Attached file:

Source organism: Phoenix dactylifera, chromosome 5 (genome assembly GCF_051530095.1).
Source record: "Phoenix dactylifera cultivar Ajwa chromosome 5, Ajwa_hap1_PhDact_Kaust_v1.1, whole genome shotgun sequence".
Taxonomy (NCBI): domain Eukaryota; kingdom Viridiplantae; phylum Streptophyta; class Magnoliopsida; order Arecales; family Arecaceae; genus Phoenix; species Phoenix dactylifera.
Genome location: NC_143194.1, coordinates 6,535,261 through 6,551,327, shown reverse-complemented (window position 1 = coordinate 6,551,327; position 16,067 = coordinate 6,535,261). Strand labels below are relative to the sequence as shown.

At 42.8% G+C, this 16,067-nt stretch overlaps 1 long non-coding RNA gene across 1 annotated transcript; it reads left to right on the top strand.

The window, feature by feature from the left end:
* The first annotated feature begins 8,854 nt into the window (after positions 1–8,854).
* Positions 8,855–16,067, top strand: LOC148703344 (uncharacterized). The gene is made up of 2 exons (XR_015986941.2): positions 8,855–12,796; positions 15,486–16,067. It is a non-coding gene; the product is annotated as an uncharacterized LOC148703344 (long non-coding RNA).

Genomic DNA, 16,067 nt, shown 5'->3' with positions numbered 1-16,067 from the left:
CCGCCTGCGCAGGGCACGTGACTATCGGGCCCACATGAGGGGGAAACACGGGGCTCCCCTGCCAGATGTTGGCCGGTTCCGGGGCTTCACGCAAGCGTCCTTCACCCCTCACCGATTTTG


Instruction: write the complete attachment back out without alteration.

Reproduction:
Source organism: Phoenix dactylifera, chromosome 5 (genome assembly GCF_051530095.1).
Source record: "Phoenix dactylifera cultivar Ajwa chromosome 5, Ajwa_hap1_PhDact_Kaust_v1.1, whole genome shotgun sequence".
Taxonomy (NCBI): domain Eukaryota; kingdom Viridiplantae; phylum Streptophyta; class Magnoliopsida; order Arecales; family Arecaceae; genus Phoenix; species Phoenix dactylifera.
Genome location: NC_143194.1, coordinates 6,535,261 through 6,551,327, shown reverse-complemented (window position 1 = coordinate 6,551,327; position 16,067 = coordinate 6,535,261). Strand labels below are relative to the sequence as shown.

At 42.8% G+C, this 16,067-nt stretch overlaps 1 long non-coding RNA gene across 1 annotated transcript; it reads left to right on the top strand.

The window, feature by feature from the left end:
* The first annotated feature begins 8,854 nt into the window (after positions 1–8,854).
* Positions 8,855–16,067, top strand: LOC148703344 (uncharacterized). The gene is made up of 2 exons (XR_015986941.2): positions 8,855–12,796; positions 15,486–16,067. It is a non-coding gene; the product is annotated as an uncharacterized LOC148703344 (long non-coding RNA).

Genomic DNA, 16,067 nt, shown 5'->3' with positions numbered 1-16,067 from the left:
CCGCCTGCGCAGGGCACGTGACTATCGGGCCCACATGAGGGGGAAACACGGGGCTCCCCTGCCAGATGTTGGCCGGTTCCGGGGCTTCACGCAAGCGTCCTTCACCCCTCACCGATTTTG